The English and especially the Germans, it is true, are going to South America, but remember that Germany, in an area no larger than New England, New York, and Pennsylvania, is supporting a population of over 65,000,000, or three times the population that those states are supporting and we consider them crowded. Conditions due to dense population similar to those of Germany prevail in England. The young American, with a love for travel and adventure, the American with technical training, the American engaged in foreign trade, or seeking to engage in foreign trade, may be advised to go, if he is assured of a definite opening. Other Americans before going may well consider.


The American Occupation of the Philippines, 1898-1912. By JAMES H. BLOUNT, Officer of United States Volunteers in the Philippines, 1899-1901, United States District Judge in the Philippines, 1901-1905. New York: G. P. Putnam's Sons.

Fifteen years have passed since the guns of Commodore Dewey announced the birth of our Philippine problem. These years have been full of incident and the historian has been called upon to record events vastly different from those of our earlier history. Our army was suddenly compelled to conduct a campaign seven thousand miles from its base. Our naval and military officers were drafted in as diplomats during the months of uncertainty and indecision which only ended in a bitterly fought insurrection. Then when the organized forces were scattered, came months of less glorious and more nerve-wracking guerrilla warfare. And, finally, untrained civilians were sent out to meet and solve vexed problems of tropical administration. For six years a peace unknown in their history has reigned in the islands, and along all lines marked progress has been made.

The time was ripe for a careful study of the work of the Americans in the Philippine Islands. The American people have known little and apparently cared less about what has occurred there. During the insurrection considerable material, generally of a critical nature, was published in this country, and in the political campaign of 1900 an attempt was made to interest our voters in the general question, but with no apparent success. So the announcement of a work entitled The American Occupation of the Philippines, 1898-1912, was bound to be hailed with interest by students of our work in those islands. The author, moreover, Mr. James H. Blount, had served there as a lieutenant in the volunteers and later for three and a half years as a judge of the Court of First Instance (not as a United States district judge, as the title page indicates), so, apparently, he was well qualified for his appointed task.

Mr. Blount's work, however, is not a history of the American occupation. It is instead a clever piece of special pleading designed to support the author's contention that the Philippine

peoples are prepared for and entitled to independence and that "what is needed is a formal legislative announcement that the governing of a remote and alien people is to have no permanent place in the purposes of our national life." If it is borne in mind that the volume is largely concerned with opinion and with material to support the thesis and that it does not offer a comprehensive view of the events of the past fourteen years, then the reader will doubtless derive no little suggestion and information from its pages. It is to be regretted, however, that a volume with so comprehensive a title, will probably be accepted at its face value.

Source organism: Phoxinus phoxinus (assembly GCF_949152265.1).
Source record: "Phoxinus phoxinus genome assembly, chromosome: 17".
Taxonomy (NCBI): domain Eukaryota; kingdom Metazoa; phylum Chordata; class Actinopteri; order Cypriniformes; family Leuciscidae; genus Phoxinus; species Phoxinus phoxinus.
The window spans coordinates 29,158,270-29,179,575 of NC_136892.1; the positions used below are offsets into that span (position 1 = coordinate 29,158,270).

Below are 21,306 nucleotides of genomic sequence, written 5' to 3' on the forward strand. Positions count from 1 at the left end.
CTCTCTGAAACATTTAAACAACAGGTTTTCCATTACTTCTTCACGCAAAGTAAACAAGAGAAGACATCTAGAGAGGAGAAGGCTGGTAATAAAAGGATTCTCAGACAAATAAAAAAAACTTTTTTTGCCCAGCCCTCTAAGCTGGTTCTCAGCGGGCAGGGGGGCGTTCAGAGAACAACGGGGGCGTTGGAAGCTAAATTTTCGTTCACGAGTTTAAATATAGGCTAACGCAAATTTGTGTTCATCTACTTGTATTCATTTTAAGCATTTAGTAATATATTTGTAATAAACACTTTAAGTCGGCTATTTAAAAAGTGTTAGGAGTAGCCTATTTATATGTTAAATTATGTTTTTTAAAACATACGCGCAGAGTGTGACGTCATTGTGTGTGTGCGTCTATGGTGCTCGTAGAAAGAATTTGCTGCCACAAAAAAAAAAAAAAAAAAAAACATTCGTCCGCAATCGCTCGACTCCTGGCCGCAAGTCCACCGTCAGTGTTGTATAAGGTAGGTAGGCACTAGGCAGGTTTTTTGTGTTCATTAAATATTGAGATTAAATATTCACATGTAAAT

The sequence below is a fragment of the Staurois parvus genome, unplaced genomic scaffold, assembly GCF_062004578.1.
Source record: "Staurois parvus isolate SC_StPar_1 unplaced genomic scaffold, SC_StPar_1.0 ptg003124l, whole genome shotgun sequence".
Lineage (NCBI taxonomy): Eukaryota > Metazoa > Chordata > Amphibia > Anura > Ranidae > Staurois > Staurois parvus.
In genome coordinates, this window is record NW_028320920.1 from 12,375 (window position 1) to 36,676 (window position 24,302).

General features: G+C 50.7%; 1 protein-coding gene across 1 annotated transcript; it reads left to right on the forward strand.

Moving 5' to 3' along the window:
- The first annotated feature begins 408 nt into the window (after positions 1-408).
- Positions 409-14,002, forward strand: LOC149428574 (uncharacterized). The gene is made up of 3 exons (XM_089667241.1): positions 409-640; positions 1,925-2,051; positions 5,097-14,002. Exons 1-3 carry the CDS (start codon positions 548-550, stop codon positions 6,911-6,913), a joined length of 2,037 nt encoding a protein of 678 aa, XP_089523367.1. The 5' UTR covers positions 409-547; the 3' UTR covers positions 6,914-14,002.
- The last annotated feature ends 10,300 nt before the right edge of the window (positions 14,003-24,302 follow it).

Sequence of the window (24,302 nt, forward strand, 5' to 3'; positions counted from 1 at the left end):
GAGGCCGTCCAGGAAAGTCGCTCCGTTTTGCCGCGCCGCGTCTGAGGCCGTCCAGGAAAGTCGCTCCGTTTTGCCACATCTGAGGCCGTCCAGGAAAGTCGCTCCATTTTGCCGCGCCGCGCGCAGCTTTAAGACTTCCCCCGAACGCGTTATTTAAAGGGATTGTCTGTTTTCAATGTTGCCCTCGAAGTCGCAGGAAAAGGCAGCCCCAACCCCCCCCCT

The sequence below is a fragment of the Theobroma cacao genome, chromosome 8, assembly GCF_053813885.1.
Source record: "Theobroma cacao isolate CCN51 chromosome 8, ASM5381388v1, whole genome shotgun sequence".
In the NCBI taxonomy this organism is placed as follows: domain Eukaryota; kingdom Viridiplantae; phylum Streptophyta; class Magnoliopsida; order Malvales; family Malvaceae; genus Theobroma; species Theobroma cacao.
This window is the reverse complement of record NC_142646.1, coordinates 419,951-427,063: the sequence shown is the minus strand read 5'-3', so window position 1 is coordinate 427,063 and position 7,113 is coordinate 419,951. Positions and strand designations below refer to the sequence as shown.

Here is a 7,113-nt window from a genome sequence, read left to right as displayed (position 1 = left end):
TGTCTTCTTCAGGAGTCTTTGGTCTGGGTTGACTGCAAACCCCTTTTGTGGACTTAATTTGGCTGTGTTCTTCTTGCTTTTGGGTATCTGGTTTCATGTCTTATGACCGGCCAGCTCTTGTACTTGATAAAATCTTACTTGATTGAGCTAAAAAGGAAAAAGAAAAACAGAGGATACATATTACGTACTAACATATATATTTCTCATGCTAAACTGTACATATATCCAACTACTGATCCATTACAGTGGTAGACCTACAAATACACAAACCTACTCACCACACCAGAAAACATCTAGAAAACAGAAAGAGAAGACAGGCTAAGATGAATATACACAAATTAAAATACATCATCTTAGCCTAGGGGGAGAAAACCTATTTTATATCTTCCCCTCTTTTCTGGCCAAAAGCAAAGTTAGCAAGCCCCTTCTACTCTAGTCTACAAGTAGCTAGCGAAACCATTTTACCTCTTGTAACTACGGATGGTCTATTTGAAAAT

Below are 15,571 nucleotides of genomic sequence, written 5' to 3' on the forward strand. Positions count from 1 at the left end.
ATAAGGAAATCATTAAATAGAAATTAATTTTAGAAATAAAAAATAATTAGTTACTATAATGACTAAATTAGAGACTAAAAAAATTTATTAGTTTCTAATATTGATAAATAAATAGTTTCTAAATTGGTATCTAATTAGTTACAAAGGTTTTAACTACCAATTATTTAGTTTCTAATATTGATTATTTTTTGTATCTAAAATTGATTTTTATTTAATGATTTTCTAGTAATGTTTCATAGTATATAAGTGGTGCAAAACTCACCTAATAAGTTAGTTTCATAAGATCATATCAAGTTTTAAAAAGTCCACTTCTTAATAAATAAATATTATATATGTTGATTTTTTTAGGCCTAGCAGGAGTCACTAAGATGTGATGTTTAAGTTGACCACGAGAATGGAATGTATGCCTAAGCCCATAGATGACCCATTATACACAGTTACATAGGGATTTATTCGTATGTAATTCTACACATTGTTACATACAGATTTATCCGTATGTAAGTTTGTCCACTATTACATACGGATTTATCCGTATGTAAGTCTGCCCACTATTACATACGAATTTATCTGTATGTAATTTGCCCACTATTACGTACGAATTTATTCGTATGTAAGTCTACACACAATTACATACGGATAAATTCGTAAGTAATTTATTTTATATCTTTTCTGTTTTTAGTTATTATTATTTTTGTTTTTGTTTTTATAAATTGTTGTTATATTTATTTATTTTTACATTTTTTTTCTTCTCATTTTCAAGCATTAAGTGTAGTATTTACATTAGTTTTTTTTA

An analysis of the work will indicate more clearly the reason for this criticism. Of the 655 pages, 185 deal with the conditions during and after the Spanish War; 158 describe campaigns during the insurrection, principally those in which the author participated; 225 describe certain events since the establishment of civil government in 1901; and 84 are concerned with general considerations, including a bitter attack upon the late secretary of the interior, the Honorable Dean C. Worcester. In the discussion of the events of the past eleven years 50 pages are devoted to the brigand rising in Samar, and yet not a page throughout the entire volume is given to any account of those constructive works which have won for our administration in the Philippine Islands the admiration of all trained observers. After almost 500 pages of indiscriminate criticism we come upon this first reference: "We can point with pride to many things we have done in the Philippines, the public improvements, the school system, the better sanitation, and a long list of other benefits conferred" (p. 495). Surely an account of the American occupation of the Philippines, 1898-1912, might well be expected to contain, within some 650 pages, more than three or four scattered sentences in description of the schools, the hospitals, the model prisons, the roads and bridges, the vigilant quarantine, the struggle against preventable diseases, the work of scientists to protect human and animal life and to increase the production of the soil, the pacification of the wild tribes, and the other activities of trained Americans inspired with an unusual sense of devotion to their work and of belief in their ability to help a less favored people.

If the subject matter fails to fulfill the promise of the title it also falls short of the authority implied by the frequent footnotes and citation to sources. A frequent offense is the use of italics, in quotations, which at times may alter the sense of the original